Effie Baker was the second Australian to become a Bahá'í. A short time earlier a Sydney optometrist, Oswald Whitaker, had met Hyde in Lismore in northern New South Wales, when both men were there on business. In an age before television and so many other modern diversions, it was common for travellers to converse at night in the lounges of the hotels in which they were staying. Hyde was an engaging and experienced conversationalist and the encounter one evening with a group of men quite sceptical in matters of religion led to his first success in attracting a soul on Australian soil to his beloved Faith. The sceptics had summoned Mr Whitaker from his room to refute Hyde Dunn's religious ideas, but rather than defeating Mr Dunn, Mr Whitaker found his "clever questions" to be answered, and to the dismay of his fellows, soon professed himself a Bahá'í. By 1923, there were five Bahá'ís in the country: Clara and Hyde Dunn, Oswald Whitaker, Effie Baker, and Ruby ("Pete") Beaver.

Meeting Clara and Hyde Dunn, and declaration of her faith in the teachings of Bahá'u'lláh, transformed Effie's life. She absorbed the essential teachings, and learnt also about the system of Bahá'í administration then being established by Bahá'í communities in many different countries under the guidance of Shoghi Effendi, grandson of `Abdu'l-Bahá. Shoghi Effendi had been designated "Guardian" of the Faith in his grandfather's Will, and had assumed this responsibility upon `Abdu'l-Bahá's death in 1921. He was now engaged in establishing the Bahá'í administrative institutions which had been referred to in the Writings of Bahá'u'lláh and `Abdu'l-Bahá. These included, at local level, bodies known as "Local Spiritual Assemblies", comprising nine members elected by secret ballot from among all Bahá'ís living in a particular city, for the purpose of overseeing that community's affairs. Effie joined the Dunns in urging the Local Assemblies, as they were gradually established in the major cities, to work and consult together, act jointly, and aspire to exemplifying the Bahá'í principles in all their activities.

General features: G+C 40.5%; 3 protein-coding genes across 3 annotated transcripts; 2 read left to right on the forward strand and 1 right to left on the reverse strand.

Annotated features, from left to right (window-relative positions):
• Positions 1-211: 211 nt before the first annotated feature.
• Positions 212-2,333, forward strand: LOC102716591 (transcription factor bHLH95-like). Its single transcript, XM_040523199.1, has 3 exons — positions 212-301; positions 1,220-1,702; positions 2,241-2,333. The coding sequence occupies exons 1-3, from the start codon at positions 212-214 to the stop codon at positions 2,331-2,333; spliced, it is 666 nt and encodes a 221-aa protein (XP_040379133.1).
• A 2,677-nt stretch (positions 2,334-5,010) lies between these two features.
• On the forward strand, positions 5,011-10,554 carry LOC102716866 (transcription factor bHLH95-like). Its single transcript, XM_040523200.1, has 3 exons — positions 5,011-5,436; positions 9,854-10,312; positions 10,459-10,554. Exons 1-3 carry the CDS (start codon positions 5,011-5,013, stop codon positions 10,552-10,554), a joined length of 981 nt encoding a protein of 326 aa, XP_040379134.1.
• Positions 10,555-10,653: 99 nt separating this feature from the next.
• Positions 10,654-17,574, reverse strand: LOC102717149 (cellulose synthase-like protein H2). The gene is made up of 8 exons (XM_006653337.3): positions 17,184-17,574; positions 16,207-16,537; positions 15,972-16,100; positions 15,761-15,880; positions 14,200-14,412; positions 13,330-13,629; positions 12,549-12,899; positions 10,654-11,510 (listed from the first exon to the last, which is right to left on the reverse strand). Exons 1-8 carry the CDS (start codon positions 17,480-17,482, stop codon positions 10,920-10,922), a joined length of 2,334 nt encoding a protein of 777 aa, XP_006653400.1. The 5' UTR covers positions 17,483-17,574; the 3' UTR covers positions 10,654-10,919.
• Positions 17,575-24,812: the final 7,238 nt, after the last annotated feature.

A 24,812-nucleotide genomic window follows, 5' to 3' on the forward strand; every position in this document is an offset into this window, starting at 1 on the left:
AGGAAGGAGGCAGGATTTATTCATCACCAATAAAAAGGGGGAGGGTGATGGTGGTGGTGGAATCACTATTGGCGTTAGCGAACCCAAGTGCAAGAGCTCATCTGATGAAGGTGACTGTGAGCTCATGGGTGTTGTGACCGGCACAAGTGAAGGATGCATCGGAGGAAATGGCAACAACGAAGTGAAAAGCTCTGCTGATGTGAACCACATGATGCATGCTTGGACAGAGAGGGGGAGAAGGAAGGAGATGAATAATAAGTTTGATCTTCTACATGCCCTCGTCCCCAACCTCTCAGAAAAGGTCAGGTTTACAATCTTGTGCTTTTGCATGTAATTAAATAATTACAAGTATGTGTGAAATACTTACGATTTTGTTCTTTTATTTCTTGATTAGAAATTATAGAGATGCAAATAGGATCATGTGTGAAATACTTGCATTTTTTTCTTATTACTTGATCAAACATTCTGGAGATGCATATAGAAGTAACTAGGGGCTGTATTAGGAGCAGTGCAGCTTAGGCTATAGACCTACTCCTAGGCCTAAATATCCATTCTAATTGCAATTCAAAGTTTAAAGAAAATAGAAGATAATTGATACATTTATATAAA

Effie had found in the Dunns two intimate friends. She was in her forties; they were a generation older (Hyde was born in 1855, Clara in 1869). She called them her "spiritual parents" and when writing to them, signed as their "loving daughter". The Dunns had only recently begun the enterprise of introducing the Bahá'í teachings in Australia, and were seeking ways to expand the community. Its numbers did not rise dramatically, but those who did join were close-knit, sharing friendship and the privileges and responsibilities of being Bahá'ís.